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This rapid labour market assessment was undertaken in the intervention areas of Dhaka, Gazipur, Tangail, Chattogram and Khulna. The objectives were to analyse current scenario of the labour market, identify job opportunities for persons with disabilities, skills requirement for those jobs, risks and barriers of getting those jobs, etc. This report explains the facts and findings of the assessment and provides recommendations to make Inclusion Works more effective in their interventions. The assessment consists of two parts – secondary literature review and qualitative study.

 

The opinions expressed are those of the authors and do not necessarily reflect the views or policies of the UK government or members of the Inclusion Works consortium.

Labour Market Assessment - Inclusion Works Uganda

AHAIBWE, Gemma
NTALE, Anita
ODOKONYERO, Tonny
August 2019

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This labour market assessment (LMA) has been conducted to collect a baseline to inform the implementation of the Inclusion works project.  The LMA evaluated the economic trends and patterns and identified growth sectors and subsectors with a high propensity for job creation. Using value chain analysis, the LMA identified the kind of jobs available in the selected subsectors and the type of skills and educational qualifications required to fill them. The study also analysed the flows and stocks of education that the workforce possess to match the demand in the selected subsectors. Furthermore, the LMA assessed functionality of labour market coordination system and how existing policies and structures influence the labour market.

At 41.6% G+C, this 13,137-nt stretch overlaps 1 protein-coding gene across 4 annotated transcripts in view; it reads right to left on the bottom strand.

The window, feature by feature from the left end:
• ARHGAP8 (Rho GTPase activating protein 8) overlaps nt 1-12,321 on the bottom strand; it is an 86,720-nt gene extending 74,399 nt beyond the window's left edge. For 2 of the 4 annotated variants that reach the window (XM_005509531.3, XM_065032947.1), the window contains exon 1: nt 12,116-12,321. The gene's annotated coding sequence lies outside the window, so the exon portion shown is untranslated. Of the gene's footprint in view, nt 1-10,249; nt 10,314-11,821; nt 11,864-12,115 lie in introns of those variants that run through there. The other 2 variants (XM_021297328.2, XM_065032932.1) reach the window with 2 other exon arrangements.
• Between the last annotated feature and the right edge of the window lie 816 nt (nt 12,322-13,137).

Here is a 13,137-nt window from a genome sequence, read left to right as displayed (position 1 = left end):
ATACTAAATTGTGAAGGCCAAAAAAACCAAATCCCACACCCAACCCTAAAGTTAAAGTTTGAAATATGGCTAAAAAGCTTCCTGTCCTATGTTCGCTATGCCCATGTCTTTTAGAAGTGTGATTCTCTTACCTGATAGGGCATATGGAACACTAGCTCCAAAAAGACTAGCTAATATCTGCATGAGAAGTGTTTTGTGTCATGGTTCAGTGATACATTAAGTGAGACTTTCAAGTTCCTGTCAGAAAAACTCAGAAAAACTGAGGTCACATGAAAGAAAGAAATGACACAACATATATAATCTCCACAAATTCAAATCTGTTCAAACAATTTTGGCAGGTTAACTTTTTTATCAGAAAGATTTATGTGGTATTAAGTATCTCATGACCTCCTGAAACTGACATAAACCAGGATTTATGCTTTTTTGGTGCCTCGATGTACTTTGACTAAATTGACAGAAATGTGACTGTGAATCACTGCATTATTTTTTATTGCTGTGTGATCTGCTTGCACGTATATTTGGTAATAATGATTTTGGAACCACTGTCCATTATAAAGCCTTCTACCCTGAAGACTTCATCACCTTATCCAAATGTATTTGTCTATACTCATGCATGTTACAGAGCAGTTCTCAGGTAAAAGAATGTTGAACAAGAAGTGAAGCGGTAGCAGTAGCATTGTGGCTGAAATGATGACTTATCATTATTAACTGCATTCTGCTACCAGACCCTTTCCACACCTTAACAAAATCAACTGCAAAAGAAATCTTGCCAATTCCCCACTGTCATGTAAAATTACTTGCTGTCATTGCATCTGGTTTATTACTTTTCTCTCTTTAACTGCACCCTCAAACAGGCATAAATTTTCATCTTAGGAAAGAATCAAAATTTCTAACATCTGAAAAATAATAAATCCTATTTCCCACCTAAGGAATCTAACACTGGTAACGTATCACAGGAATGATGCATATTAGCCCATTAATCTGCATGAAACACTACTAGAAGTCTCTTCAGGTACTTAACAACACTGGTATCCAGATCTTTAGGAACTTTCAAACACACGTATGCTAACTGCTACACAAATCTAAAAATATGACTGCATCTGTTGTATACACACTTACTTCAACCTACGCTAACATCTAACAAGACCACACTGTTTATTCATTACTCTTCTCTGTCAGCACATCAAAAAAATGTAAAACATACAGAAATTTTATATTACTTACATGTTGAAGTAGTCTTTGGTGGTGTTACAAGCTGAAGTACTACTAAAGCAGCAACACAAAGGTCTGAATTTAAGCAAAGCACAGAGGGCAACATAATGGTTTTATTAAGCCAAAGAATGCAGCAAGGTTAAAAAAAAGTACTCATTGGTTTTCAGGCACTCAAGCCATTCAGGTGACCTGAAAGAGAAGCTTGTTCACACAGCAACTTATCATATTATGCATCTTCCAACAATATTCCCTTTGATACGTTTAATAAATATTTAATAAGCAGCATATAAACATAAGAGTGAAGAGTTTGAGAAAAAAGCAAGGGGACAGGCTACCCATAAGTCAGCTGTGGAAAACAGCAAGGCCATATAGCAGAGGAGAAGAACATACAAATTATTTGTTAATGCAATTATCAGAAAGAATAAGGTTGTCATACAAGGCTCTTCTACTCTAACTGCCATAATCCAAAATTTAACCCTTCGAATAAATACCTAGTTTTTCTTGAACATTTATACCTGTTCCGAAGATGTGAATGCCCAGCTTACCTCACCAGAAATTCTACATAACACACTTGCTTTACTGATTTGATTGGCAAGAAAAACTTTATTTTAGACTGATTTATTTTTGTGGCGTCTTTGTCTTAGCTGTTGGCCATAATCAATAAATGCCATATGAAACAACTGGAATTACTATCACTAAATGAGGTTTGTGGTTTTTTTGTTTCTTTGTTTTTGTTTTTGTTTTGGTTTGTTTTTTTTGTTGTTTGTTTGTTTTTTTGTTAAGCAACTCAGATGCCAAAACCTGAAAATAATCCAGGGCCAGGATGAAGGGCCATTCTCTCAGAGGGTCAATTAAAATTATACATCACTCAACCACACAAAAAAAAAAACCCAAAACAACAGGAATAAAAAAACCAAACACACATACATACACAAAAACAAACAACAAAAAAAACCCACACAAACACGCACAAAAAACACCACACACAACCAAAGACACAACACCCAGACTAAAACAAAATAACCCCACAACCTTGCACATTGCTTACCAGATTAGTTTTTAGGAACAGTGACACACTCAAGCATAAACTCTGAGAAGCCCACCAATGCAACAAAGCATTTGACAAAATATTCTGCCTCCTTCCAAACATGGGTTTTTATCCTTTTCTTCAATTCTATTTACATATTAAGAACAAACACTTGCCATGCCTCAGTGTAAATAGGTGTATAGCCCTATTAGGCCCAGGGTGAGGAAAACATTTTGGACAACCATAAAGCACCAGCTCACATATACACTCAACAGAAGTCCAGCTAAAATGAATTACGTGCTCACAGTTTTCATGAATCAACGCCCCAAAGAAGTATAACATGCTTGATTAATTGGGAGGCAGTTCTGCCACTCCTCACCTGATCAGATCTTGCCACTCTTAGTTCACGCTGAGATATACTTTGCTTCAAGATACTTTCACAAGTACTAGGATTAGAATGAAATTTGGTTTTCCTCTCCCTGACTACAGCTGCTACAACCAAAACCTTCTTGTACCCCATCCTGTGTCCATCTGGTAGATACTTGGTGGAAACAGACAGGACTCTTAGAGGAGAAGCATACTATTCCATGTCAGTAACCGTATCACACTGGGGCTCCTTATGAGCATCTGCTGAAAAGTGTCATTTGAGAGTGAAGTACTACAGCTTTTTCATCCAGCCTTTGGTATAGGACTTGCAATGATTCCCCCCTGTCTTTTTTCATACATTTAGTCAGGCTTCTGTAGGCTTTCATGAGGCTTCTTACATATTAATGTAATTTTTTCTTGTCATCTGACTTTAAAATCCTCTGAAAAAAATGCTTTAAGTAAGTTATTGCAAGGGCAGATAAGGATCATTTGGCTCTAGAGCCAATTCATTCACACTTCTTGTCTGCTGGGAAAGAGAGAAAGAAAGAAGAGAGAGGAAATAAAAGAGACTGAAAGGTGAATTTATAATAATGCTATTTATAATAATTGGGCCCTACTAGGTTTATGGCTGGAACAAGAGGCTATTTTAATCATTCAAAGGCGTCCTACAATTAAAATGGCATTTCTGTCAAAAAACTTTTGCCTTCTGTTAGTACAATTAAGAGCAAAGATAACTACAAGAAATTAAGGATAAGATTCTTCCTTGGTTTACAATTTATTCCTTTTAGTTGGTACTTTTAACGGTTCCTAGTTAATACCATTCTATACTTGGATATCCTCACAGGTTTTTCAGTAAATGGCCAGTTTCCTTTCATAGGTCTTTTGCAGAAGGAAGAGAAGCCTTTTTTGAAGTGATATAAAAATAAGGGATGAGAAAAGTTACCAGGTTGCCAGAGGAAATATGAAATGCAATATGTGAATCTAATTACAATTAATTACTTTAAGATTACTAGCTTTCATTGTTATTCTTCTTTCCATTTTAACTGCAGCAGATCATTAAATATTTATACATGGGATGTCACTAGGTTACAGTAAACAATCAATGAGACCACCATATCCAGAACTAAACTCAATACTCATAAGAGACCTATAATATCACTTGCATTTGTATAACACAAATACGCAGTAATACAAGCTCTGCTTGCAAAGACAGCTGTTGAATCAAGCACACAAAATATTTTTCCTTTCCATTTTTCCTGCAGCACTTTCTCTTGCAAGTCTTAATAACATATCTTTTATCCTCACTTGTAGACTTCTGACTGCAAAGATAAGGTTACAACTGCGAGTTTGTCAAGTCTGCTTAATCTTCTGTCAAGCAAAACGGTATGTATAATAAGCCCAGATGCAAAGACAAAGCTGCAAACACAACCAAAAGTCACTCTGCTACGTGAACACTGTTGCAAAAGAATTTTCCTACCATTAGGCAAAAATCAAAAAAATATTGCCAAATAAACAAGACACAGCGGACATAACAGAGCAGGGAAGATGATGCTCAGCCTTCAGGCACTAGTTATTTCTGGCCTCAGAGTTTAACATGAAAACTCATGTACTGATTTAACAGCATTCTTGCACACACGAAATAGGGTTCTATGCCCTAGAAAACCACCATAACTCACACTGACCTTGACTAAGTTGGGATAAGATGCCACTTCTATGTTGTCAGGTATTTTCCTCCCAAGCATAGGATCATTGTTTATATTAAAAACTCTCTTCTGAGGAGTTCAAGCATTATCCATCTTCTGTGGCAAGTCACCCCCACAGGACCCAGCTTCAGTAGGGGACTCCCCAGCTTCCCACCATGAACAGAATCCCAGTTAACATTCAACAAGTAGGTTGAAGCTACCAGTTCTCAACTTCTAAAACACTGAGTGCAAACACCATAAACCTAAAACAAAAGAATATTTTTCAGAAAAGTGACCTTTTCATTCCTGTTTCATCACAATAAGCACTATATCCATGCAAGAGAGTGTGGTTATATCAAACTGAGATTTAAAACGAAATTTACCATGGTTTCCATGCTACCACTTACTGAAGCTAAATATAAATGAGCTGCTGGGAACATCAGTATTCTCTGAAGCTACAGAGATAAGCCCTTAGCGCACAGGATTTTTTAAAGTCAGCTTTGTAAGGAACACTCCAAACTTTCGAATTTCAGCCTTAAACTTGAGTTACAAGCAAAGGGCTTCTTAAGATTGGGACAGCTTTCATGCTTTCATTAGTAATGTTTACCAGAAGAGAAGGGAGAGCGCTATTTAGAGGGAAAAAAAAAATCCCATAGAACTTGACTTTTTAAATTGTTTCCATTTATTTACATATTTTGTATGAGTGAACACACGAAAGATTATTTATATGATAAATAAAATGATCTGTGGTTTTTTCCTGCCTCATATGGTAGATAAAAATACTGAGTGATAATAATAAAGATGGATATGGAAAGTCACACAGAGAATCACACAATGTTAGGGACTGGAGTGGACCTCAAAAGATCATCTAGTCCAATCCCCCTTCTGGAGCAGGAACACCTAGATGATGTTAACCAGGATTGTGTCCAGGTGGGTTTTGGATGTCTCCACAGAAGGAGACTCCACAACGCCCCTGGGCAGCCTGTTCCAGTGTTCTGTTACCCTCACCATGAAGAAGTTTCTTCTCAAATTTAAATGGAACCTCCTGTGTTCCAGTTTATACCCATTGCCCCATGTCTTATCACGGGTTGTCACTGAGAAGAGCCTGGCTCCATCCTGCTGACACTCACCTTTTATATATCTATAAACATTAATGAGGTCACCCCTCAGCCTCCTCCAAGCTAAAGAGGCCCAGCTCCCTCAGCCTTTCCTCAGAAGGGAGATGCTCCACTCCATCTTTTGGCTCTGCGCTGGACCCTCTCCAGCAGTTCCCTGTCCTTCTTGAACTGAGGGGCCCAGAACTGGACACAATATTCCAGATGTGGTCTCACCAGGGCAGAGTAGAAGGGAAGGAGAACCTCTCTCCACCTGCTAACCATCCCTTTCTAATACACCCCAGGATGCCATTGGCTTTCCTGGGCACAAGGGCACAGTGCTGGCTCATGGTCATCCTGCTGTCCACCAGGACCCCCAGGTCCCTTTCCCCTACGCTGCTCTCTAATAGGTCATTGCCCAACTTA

The opinions expressed are those of the authors and do not necessarily reflect the views or policies of the UK government or members of the Inclusion Works consortium.

Rapid assessment of avoidable blindness (RAAB) and disability and equity survey. Nampula, Mozambique

SIGHTSAVERS
July 2019

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This report describes the findings of a rapid assessment of avoidable blindness (RAAB) conducted in Muchinga Province, Zambia in 2017.

The prevalence of blindness was just over 4% and the major cause was cataract, followed by glaucoma. Only 37% of people who require cataract surgery have received it, meaning there is an urgent need to scale up access to cataract surgical services in the province.

In addition to the standard RAAB questionnaire, an additional two sets of questions were administered to the participants to understand their disability and socioeconomic status: the Washington Group Short Set of Questions on Disability (WGSS) and the Equity Tool (ET)

Labour Market Assessment - Inclusion Works Kenya

GESONGO, Mugita
BARAZA, Austen
July 2019

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This is a rapid assessment of the Kenyan labour market which was commissioned to understand how the labour market functions in Kenya within the context of disability. This assessment provided opportunity to validate existing data on employment of persons with disabilities thus generating a solid baseline on which to anchor the programme’s targets and assumptions.

 

The opinions expressed are those of the authors and do not necessarily reflect the views or policies of the UK government or members of the Inclusion Works consortium.